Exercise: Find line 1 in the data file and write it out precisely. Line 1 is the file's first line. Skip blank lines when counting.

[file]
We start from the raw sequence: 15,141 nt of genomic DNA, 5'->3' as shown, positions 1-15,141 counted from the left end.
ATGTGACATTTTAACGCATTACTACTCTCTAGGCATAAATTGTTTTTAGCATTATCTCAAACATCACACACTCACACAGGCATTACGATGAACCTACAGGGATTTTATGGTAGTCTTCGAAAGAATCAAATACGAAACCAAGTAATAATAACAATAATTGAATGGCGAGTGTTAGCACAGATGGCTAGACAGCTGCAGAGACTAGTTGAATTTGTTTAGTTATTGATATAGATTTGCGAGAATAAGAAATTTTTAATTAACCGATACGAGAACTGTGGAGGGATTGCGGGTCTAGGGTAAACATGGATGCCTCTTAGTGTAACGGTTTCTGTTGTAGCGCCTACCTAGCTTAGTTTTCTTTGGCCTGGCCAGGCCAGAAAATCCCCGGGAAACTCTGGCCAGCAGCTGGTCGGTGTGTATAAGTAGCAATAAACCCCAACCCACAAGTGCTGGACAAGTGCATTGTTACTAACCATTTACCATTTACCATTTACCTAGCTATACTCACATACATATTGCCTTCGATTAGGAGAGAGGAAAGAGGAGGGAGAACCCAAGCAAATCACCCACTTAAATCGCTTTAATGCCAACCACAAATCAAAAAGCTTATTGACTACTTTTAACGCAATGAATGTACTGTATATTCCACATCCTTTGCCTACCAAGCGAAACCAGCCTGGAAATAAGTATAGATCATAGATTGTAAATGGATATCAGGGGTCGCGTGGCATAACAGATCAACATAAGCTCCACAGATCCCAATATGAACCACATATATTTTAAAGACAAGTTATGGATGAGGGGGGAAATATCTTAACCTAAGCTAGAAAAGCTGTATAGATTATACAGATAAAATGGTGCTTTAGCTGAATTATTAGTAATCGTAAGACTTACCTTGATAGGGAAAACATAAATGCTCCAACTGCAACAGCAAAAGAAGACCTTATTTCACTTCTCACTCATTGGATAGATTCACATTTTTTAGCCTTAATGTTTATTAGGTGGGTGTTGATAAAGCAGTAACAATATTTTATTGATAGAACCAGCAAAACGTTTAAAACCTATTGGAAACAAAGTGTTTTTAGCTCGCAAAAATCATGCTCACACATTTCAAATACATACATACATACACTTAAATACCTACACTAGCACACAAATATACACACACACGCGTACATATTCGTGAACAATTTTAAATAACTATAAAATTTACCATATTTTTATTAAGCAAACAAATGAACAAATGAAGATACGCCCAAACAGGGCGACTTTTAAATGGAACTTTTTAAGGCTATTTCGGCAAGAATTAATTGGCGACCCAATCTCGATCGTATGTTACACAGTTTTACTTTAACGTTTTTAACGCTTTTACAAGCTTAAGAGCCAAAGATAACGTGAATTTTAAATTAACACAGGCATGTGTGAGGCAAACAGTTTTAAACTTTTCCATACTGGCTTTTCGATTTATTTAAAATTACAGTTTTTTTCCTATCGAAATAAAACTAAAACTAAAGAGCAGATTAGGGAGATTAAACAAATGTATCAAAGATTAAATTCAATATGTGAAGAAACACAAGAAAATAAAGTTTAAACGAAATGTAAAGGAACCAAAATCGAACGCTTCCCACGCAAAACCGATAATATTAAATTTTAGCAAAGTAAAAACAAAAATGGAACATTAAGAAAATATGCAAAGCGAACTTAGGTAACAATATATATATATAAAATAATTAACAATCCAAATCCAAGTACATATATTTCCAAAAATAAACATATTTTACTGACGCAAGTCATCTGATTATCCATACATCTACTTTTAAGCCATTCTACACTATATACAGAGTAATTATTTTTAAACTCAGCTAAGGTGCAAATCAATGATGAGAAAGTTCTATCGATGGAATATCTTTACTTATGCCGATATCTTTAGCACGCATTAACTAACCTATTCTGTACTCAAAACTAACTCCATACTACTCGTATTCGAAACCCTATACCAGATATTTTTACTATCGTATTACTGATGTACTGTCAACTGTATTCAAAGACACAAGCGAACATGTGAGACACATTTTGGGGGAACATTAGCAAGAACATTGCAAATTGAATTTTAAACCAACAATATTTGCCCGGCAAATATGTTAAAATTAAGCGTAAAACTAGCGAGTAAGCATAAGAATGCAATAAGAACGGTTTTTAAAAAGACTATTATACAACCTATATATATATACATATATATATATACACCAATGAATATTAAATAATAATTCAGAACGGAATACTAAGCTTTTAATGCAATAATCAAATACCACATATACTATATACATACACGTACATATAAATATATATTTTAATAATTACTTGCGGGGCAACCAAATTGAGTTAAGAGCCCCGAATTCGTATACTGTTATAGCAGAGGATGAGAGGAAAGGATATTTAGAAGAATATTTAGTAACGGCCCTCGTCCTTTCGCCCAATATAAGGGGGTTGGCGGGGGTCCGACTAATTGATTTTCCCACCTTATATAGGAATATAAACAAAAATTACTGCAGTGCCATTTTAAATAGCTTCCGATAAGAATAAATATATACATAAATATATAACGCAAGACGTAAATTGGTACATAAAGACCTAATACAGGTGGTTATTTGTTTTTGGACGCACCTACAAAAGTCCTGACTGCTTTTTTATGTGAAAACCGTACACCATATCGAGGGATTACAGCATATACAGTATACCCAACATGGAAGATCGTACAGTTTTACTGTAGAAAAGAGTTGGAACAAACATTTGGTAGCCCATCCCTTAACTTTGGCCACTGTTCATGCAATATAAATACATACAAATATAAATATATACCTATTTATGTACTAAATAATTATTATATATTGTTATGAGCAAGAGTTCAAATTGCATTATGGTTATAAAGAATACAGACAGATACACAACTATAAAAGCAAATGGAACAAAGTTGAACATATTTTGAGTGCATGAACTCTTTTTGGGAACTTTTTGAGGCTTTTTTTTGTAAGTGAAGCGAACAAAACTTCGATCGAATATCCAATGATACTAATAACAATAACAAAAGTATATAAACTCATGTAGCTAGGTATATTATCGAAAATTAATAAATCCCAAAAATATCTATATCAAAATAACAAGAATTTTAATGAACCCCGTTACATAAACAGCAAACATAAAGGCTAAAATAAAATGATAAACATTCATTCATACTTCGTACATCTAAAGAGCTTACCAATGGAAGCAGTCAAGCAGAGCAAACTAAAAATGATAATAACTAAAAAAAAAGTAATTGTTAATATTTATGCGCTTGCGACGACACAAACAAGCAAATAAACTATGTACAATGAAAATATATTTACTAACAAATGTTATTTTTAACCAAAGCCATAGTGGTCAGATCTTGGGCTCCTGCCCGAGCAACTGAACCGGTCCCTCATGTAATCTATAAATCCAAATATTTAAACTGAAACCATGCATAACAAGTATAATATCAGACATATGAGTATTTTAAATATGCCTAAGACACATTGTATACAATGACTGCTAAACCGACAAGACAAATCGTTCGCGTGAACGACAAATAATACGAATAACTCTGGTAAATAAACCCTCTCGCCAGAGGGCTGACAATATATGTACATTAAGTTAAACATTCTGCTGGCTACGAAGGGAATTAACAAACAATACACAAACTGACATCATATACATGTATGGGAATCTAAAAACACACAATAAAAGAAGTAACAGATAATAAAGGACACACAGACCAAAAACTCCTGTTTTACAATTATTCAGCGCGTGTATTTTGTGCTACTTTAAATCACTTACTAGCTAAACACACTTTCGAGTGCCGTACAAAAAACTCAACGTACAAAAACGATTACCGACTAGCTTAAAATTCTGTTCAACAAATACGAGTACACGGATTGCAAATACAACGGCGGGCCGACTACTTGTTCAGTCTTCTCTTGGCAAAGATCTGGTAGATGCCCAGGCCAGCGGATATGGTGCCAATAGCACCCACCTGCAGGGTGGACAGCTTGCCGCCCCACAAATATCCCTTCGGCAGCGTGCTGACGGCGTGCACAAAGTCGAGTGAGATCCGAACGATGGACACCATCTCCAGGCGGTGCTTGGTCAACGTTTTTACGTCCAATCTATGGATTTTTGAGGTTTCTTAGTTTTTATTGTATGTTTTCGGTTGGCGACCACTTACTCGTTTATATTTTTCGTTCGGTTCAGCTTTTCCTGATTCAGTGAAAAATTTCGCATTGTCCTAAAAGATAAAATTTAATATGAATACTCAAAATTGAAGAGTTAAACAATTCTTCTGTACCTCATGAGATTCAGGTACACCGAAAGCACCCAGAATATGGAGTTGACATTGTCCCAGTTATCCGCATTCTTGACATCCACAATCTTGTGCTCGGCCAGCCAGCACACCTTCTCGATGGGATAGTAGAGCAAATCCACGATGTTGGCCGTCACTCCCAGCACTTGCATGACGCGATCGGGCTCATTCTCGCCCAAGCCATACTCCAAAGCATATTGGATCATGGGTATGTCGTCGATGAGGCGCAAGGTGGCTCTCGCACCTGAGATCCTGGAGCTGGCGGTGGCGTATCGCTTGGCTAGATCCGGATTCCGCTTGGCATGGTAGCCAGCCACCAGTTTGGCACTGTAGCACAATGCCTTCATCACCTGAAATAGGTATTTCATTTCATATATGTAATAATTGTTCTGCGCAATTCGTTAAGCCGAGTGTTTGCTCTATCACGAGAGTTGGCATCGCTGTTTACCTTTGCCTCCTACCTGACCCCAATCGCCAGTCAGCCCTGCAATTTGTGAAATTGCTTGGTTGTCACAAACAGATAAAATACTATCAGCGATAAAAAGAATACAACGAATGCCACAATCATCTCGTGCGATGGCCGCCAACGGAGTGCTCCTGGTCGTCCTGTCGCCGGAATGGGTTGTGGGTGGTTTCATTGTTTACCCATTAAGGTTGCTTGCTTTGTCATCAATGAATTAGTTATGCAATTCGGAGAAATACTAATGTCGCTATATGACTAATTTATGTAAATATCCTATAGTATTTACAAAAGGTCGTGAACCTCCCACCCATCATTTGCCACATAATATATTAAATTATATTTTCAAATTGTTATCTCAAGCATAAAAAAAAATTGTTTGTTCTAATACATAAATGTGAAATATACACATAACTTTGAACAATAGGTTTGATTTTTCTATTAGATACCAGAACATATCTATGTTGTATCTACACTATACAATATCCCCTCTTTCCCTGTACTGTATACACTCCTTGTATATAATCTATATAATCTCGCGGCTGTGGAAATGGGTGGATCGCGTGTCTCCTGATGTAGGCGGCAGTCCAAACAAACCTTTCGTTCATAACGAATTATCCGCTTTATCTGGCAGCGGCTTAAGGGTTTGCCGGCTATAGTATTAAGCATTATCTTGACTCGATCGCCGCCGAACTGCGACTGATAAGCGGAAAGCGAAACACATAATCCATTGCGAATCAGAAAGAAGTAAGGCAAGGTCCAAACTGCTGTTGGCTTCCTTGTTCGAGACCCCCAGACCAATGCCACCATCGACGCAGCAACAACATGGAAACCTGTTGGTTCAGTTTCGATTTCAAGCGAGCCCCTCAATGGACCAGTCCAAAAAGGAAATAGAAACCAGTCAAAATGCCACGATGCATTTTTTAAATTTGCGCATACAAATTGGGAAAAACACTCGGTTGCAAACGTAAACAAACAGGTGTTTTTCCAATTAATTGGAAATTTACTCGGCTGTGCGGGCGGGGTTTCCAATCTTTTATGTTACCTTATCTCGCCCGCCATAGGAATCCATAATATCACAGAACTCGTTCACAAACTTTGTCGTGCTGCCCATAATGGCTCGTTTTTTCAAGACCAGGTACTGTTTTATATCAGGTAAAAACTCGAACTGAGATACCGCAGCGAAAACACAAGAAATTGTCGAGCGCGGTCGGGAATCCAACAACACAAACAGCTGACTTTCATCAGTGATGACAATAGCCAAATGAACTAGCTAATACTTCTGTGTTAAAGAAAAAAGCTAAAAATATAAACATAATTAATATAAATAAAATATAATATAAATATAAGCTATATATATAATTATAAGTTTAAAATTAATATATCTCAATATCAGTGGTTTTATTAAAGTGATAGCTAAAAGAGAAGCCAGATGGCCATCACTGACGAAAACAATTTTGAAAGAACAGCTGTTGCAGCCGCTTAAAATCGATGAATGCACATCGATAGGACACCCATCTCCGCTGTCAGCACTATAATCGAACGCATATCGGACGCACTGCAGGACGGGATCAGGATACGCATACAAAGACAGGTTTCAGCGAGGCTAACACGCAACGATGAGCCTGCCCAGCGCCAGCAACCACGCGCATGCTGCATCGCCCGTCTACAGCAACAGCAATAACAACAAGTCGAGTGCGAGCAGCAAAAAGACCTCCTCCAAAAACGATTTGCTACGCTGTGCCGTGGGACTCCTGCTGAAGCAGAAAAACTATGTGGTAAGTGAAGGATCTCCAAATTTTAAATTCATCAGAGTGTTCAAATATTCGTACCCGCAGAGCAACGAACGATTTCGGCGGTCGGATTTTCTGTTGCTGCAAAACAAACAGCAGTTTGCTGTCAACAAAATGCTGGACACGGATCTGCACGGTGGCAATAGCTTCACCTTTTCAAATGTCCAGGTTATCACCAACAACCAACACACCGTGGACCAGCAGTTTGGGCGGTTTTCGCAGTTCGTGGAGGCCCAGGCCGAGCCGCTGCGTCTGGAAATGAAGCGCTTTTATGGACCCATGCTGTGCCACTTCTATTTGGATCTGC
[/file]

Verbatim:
We start from the raw sequence: 15,141 nt of genomic DNA, 5'->3' as shown, positions 1-15,141 counted from the left end.